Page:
BUCHAREST (Reuters) - Romanian anti-corruption prosecutors said on Wednesday they were investigating the country's tax authority chief and his deputy in a case over misappropriation of European Union funds meant to support underprivileged Roma communities.
Prosecutors also asked parliament to approve a criminal investigation against lawmakers Nicolae Paun and Madalin Voicu in the same case. Under Romanian law, parliament must approve inquiries into sitting lawmakers.
Investigators said the two parliamentarians along with tax authority chief Gelu Diaconu, his deputy Mihai Gogancea-Vatasoiu and eight other people allegedly defrauded two projects aimed at giving vocational classes to the underprivileged, mostly from the Roma minority.
Through forged documents, influence peddling, taking bribes, abuse of power, money laundering and other alleged crimes, they caused damage worth a total 27.25 million lei ($6.84 million) from EU funding and the state budget.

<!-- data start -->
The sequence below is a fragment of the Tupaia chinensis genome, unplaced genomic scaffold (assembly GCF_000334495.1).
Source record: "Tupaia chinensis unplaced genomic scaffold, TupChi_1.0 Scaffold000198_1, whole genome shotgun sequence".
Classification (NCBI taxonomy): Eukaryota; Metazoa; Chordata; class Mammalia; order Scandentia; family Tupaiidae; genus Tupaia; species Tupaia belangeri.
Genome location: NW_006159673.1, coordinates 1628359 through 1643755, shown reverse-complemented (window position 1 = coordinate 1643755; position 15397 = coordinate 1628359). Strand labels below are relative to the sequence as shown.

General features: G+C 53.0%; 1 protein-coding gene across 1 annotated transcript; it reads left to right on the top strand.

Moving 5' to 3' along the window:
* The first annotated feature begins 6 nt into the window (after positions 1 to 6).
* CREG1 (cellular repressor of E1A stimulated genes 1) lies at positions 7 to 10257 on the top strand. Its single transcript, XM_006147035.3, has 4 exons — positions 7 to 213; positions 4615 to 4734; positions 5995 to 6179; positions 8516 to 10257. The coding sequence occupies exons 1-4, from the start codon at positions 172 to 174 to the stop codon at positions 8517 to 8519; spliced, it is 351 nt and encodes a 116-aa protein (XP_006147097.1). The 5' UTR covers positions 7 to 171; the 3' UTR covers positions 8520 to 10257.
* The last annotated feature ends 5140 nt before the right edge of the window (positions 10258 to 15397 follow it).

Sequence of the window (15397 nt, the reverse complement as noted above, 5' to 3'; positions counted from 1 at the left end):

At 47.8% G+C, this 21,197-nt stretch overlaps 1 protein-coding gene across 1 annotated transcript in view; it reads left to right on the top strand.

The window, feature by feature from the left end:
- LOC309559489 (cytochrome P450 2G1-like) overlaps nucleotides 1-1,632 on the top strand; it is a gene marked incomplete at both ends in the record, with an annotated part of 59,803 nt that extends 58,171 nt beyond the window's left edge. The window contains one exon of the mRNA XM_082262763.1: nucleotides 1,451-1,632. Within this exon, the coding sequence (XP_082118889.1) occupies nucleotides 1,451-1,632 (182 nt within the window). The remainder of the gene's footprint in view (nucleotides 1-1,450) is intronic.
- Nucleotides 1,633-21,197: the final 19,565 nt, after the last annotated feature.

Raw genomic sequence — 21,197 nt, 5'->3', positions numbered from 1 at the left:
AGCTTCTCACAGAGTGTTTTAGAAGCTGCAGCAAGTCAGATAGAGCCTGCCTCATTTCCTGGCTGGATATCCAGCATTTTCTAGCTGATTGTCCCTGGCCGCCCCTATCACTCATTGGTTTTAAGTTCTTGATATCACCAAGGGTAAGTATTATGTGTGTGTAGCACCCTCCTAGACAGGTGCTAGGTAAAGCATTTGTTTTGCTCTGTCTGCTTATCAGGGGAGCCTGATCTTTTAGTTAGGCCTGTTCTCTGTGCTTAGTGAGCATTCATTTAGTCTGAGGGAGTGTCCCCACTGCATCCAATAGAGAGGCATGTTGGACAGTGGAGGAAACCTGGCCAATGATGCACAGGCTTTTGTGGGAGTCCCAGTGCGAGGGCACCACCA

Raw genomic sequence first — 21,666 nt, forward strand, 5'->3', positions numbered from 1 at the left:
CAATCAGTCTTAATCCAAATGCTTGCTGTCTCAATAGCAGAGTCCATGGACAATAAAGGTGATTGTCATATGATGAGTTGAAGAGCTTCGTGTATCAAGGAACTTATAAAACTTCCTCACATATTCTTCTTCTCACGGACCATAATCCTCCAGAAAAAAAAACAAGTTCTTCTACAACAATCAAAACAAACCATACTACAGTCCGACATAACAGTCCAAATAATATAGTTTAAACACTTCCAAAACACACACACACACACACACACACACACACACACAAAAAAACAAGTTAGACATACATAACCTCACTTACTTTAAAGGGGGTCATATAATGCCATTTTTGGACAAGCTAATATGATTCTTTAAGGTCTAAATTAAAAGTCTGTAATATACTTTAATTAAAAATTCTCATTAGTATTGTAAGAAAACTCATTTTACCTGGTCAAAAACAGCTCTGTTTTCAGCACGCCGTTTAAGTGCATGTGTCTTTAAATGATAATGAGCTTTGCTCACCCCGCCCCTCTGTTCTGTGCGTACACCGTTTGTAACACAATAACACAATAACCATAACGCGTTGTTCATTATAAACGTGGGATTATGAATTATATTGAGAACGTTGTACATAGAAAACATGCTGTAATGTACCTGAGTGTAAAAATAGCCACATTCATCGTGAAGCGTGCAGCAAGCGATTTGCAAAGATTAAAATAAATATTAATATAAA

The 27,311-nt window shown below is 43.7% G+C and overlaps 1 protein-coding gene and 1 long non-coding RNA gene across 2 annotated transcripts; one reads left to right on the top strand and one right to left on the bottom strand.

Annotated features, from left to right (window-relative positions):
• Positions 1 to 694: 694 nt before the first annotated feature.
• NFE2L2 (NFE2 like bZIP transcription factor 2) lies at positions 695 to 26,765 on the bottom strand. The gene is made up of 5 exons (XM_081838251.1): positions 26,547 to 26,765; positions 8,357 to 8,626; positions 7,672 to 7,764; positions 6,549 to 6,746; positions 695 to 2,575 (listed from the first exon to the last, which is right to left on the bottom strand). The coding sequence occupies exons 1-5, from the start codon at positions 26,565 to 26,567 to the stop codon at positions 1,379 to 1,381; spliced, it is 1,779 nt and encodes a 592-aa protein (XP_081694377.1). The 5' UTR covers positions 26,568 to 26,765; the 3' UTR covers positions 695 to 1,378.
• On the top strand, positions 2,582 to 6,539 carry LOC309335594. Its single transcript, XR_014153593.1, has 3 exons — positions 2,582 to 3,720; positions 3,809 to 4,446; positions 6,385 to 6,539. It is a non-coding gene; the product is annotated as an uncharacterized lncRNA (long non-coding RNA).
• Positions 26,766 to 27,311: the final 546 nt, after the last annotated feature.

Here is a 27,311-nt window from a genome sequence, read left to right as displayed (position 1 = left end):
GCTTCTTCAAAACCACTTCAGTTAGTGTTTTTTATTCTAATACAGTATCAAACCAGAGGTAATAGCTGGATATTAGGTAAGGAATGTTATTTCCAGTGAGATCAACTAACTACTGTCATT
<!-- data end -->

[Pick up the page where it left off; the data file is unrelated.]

Human rights groups have often accused Romania - home to up to 2.5 million Roma, or roughly a sixth of the population - of not doing enough to improve their living standards or job prospects. Bucharest and Brussels have earmarked funds for better integrating the Roma, Europe’s largest ethnic minority.
Paun and Gogancea-Vatasoiu have declined comment. Diaconu denied wrongdoing, according to state news agency Agerpres. Voicu said he had yet to see details of the case.
Late on Wednesday, Finance Minister Anca Dragu demanded the resignation of the two tax chiefs.
"The tax authority is one of the most important institutions in Romania and its managers must be above suspicion," Dragu said in a statement.
The investigation is the latest in a crackdown on high-level corruption in the EU state where graft has deterred foreign investment and tax evasion and bribery are a drain on public finances.
Anti-corruption prosecutors have also been paying special attention to cases that involve EU development funds. The European Commission has suspended payments several times due to irregularities.
(Reporting by Luiza Ilie)